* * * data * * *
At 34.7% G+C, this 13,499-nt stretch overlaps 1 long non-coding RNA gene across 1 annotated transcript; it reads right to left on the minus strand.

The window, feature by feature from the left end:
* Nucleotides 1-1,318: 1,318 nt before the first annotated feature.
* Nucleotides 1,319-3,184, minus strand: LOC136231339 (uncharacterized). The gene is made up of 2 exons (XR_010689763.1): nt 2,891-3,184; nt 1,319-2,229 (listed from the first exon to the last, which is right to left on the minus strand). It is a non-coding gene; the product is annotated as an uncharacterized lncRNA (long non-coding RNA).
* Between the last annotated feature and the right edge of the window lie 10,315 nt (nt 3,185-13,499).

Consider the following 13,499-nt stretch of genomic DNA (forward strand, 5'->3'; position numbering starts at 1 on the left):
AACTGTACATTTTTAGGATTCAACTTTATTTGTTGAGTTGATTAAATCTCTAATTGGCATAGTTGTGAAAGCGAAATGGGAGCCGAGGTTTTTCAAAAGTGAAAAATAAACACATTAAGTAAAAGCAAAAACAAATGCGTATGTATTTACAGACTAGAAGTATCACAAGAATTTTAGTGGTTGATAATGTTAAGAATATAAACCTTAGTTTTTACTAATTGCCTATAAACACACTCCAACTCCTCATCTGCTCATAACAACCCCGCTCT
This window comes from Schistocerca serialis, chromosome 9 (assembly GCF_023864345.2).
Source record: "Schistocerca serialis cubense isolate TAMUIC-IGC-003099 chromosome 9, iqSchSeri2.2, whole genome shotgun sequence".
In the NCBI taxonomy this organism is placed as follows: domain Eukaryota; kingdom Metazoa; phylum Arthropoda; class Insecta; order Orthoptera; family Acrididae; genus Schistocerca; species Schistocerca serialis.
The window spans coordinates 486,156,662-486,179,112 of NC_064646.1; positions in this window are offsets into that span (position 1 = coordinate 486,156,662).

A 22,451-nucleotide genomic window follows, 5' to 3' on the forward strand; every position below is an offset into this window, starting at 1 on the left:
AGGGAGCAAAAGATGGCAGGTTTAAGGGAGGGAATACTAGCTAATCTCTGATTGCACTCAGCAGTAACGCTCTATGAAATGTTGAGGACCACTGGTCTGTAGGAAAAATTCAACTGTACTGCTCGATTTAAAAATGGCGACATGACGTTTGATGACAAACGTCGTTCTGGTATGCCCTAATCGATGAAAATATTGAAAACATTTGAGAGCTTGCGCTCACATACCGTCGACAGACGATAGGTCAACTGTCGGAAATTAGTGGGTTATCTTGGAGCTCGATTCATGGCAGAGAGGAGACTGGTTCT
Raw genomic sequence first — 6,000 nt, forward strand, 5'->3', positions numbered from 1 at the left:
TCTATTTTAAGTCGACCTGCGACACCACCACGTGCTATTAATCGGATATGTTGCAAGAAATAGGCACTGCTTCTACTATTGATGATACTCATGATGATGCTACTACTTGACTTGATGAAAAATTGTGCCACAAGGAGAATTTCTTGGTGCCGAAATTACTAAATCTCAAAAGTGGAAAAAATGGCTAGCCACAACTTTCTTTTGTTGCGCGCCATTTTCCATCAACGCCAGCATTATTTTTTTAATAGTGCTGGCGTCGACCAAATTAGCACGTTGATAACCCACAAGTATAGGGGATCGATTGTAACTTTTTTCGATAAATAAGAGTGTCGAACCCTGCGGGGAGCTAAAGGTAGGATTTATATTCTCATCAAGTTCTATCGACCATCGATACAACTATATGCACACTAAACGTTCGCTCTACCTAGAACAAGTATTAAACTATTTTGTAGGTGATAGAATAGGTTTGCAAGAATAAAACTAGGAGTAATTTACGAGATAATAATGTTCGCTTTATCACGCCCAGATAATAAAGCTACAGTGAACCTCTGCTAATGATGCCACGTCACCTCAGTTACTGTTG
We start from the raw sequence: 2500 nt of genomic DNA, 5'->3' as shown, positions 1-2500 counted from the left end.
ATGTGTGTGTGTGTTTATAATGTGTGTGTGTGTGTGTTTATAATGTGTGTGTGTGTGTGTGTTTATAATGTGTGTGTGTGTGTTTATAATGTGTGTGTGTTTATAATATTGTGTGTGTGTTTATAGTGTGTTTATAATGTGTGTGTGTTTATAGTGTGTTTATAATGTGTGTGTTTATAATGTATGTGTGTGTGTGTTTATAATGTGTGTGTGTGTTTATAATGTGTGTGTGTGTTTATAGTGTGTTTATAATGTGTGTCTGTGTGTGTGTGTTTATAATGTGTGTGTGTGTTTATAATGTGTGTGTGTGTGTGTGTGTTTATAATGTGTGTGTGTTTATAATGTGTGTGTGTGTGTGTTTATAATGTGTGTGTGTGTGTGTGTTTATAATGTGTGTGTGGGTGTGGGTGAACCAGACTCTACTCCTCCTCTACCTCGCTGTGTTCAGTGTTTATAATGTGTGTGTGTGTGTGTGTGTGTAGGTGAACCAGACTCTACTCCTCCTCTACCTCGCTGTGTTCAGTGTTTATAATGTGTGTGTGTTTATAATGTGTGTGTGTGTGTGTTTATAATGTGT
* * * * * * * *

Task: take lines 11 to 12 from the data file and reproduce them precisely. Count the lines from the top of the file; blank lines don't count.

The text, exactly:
The window spans coordinates 486,156,662-486,179,112 of NC_064646.1; positions in this window are offsets into that span (position 1 = coordinate 486,156,662).

A 22,451-nucleotide genomic window follows, 5' to 3' on the forward strand; every position below is an offset into this window, starting at 1 on the left: